4. As an artist whose words are her mode of expression, I don’t think ‘stealing’ is ever good. Not to say it can’t be used as inspiration. Not to say it can’t or won’t trigger loads of ideas for other people. But to steal it, I think is disrespectful towards the person it’s been taken from and the person that does the taking. I’m familiar with that quote, but I don’t think I agree with it.

    Again, this is just me.

    Maybe, in the context of marketing, it doesn’t really matter though.

  5. “Stealing” is a strong word. In the context of marketing, if you see a competitor wrote an article called “4 Best Marketing Tools” and it’s attracted a lot of engagement – it tells you that your customers are interested in knowing what the ‘best marketing tools’ are. You’d be silly to not also write about what the best marketing tools are. I don’t think it’s stealing if a week later, you come out with “3 New Marketing Tools For Your Small Business.”

    Helpful article – I may be stealing it in the future!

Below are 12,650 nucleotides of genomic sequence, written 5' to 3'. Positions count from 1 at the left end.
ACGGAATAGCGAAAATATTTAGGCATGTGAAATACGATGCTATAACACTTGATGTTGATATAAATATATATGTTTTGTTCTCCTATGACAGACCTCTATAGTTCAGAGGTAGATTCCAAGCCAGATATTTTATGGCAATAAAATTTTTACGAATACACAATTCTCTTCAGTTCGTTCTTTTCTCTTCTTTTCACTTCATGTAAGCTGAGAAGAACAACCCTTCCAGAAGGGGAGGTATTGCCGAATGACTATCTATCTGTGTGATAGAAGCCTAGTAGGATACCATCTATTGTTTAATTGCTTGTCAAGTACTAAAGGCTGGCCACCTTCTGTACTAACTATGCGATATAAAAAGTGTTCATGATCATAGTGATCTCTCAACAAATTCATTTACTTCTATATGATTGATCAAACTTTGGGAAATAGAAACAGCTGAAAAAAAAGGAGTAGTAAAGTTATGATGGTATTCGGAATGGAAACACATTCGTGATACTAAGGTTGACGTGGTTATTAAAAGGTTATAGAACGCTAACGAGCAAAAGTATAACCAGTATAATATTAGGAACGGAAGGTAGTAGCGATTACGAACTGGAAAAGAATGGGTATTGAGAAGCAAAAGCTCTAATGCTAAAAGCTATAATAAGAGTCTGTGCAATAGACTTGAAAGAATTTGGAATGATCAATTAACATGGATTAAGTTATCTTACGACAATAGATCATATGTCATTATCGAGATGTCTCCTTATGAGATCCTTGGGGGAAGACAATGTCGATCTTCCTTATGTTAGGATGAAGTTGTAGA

6. “Stealing” in this context is hard to deeply distinguish it from what makes your article rightfully yours and what makes it prejudiced. What you create should stand on its own and revolves around what you believe. It’s actually encouraging to get your inspiration from others, but you shouldn’t tie your content around it by a tight knot; otherwise, you will lose your creativity and originality.

  7. Repeating the last one is not enough. Some people think that writing similar content is not plagiarism but as long as you write an idea as if you own it – that’s still plagiarism. I don’t know if it’s something that we can prevent but it is certainly something that we must strive avoiding.

  8. No matter if it’s Microsoft, Google or Yahoo, almost every one of them is stealing ideas directly from their competitors now a days. It’s better to keep an eye on the key areas where your competitors have succeeded so you can too draw inspiration from there and implement. Think differently but keep the theme similar so that it somehow connects to your business, service or the industry you are working in.

  9. eh… you know, drawing inspiration is one thing, stealing is another. Just today I stumbled upon a very well know site’s blog who obviously very recently changed their look and color scheme to be identical to mine. They even reworked one of my articles. And this is a huge company who’ve ran ads on the Superbowl. They could have just hired me!